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article imageObamacare deductibles leading to more critical illness policies

By Paul Moyer     Dec 1, 2015 in Health
Critical illness insurance policies are more popular than ever. A study conducted by Gen Re showed that critical illness gained almost $381 million of new business revenue last year.
The number of accepted eligible illness has increased from 13 to 19, making millions of more people consider purchasing a policy.
Critical illness insurance policies are used to bridge the gap between health insurance and the cost of medicines and healthcare that is caused by several health conditions. Healthcare related costs are the leading cause for individuals filing bankruptcy. More than 2 million individuals filed bankruptcy stating medical bills as the leading cause, which is close to 60 percent of all bankruptcies.
Critical illness insurance is used to cover the cost of deductibles, alternative treatments, out-of-town care, or other unrelated costs stemming from the illness like mortgage, utilities, and car payments.
Critical illness insurance was originally developed in the 1990s (the first policy was sold in 1996) to help employees cover medical expenses, but has seen a recent surge in popularity. More than 600,000 Americans currently have a critical illness policy through their employer or on an individual plan.
Of the 59 carriers that Gen Re studied, 41 of those insurance companies were already selling 73 separate critical illness policies. Of the 18 companies that were not selling any critical illness policies, they were preparing to enter the market.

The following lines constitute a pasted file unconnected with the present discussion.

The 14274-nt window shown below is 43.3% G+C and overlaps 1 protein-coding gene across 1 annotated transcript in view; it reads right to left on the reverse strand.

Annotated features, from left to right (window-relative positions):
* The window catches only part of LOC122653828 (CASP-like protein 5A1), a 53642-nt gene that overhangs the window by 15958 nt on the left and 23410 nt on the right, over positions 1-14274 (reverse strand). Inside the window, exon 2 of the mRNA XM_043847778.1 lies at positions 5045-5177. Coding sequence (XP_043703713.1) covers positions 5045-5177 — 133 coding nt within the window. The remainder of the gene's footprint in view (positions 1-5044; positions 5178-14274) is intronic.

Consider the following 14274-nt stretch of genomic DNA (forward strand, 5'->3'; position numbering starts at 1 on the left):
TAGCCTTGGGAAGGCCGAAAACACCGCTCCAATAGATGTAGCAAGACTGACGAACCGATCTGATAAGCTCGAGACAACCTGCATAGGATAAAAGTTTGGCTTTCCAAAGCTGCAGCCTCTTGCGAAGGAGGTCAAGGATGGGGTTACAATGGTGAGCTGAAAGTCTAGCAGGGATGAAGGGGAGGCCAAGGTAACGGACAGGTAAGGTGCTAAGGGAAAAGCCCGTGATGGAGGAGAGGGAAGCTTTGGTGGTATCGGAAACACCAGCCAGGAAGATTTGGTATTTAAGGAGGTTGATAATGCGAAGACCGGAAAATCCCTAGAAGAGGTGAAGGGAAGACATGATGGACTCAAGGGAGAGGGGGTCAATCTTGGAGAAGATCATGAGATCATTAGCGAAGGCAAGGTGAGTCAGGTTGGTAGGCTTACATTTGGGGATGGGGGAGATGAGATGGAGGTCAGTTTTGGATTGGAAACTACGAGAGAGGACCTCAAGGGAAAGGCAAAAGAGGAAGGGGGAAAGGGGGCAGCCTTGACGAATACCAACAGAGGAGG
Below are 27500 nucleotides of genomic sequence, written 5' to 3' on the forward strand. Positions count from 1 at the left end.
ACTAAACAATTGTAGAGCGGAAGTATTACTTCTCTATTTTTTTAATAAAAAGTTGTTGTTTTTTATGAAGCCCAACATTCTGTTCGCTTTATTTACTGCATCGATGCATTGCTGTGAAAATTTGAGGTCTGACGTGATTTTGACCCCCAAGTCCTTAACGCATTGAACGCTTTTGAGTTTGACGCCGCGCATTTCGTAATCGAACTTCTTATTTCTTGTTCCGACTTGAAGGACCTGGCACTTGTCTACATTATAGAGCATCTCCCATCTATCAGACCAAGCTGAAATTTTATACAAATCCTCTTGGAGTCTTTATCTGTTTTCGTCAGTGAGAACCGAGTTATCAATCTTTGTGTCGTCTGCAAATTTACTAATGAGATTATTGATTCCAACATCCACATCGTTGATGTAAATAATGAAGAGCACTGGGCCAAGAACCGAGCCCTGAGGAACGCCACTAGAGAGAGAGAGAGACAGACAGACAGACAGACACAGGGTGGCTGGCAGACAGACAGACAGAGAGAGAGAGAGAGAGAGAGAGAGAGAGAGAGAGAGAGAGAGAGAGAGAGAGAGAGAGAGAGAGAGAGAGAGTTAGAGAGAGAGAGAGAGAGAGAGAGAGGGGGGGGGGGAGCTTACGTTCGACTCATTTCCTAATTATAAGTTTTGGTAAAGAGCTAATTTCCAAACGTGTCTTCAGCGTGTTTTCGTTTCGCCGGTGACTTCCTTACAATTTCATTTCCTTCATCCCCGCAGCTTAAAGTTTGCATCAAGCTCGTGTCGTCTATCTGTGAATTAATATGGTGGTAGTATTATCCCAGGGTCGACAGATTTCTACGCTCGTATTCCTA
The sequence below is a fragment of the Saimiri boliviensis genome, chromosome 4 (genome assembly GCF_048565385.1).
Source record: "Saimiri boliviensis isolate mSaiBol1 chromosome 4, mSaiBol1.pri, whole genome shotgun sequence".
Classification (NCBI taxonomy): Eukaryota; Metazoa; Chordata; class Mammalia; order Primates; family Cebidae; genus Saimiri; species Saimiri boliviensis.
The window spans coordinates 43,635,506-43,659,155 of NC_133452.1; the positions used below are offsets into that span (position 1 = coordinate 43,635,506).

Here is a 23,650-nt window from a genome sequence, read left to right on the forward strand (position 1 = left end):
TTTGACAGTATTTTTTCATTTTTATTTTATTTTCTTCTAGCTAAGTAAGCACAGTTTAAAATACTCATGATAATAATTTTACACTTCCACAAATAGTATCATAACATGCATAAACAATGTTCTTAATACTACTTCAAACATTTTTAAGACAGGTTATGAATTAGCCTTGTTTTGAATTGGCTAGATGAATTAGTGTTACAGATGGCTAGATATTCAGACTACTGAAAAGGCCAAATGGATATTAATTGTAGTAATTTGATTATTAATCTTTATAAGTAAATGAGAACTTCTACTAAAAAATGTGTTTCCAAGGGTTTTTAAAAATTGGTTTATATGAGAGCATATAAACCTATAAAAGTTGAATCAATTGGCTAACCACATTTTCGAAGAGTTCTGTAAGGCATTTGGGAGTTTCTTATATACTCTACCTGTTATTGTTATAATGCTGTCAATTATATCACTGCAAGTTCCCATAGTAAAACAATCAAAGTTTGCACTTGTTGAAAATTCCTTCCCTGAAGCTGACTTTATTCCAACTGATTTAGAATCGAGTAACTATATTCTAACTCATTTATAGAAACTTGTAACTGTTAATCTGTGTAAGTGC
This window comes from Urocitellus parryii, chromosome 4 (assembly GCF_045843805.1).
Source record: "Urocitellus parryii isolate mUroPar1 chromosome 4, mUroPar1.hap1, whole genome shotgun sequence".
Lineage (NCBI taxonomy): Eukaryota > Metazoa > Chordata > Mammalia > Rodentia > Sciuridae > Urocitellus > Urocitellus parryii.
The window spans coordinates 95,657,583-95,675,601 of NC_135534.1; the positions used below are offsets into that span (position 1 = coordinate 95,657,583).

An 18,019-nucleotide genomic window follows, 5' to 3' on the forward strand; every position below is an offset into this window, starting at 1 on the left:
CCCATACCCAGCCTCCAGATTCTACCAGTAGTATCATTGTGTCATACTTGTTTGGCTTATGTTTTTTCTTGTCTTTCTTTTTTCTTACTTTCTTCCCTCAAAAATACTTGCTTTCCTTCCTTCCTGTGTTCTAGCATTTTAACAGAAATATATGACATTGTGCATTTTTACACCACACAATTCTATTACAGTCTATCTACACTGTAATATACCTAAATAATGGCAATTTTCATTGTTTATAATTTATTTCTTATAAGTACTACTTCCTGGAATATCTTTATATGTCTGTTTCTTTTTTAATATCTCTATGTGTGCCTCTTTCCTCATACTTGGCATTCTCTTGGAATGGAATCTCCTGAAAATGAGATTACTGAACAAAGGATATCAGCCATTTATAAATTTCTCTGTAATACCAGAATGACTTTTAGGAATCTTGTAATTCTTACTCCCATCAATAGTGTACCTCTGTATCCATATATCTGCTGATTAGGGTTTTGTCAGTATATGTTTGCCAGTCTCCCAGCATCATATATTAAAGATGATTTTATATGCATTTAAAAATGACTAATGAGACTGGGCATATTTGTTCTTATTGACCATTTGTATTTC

Many major carriers are starting to offer critical illness policies to supplement their health insurance plans. Major carriers offer policies that range from $10,000 to over $50,000 in coverage, or in some cases $1 million. Monthly premiums vary on the age and health of the applicant. For a standard $10,000 policy, a 50-year-old will pay around $15 each month.
Anyone suffering from a critical illness is faced with paying large portions of their paycheck to doctor visits, medications, health insurance, and life insurance. Treatments and physical therapy sessions can cost several thousands of dollars each treatment. Medications can cost up to $10,000 to fill, some of which are not covered by typical health insurance plans. These added expenses can be difficult, or in some cases impossible, to cover for anyone without critical illness insurance. According to a research study done by Sun Life Financial, the average medical bill will cost over $7,500 out-of-pocket.
Being diagnosed, or suffering from, a critical illness is one of the leading reasons that Americans look to establish a life insurance policy. Life insurance for anyone diagnosed with cancer can cost thousands of dollars each month. While some life insurance
As of 2015, 19 conditions were listed as being eligible for policyholders to receive their critical illness insurance payout. Critical insurance plans cover the "big three" illness: heart attack, cancer, and stroke, but depending on the policy it may also cover: angioplasty, kidney failure, organ transplant, paralysis, heart transplant, and several others.
"Critical illnesses" are becoming more prevalent in the United States. 1.4 million Americans with cancer, 785,000 Americans will have a heart attack, and close to 600,000 with experience their first stroke. Between these three critical illnesses there are 2,785,000 Americans every year, the vast majority of these will survive.
Because of the increase in these conditions, insurance agents are requesting that more insurance carriers begin offering critical illness policies. Similarly, many companies are offering policies to their employees to supplement their health insurance.
Critical illness policies are expected to grow quickly as information continues to spread of these insurance policies. These insurance policies are expected to have the largest growth in the insurance industry over the next three years.
The rise in popularity of critical illness insurance plans will have a significant impact on insurance providers, employers, and employees. It's expected that the number of bankruptcies will slightly decrease as the number of policies increase.
More about Health insurance, Obamacare, Affordable Care Act
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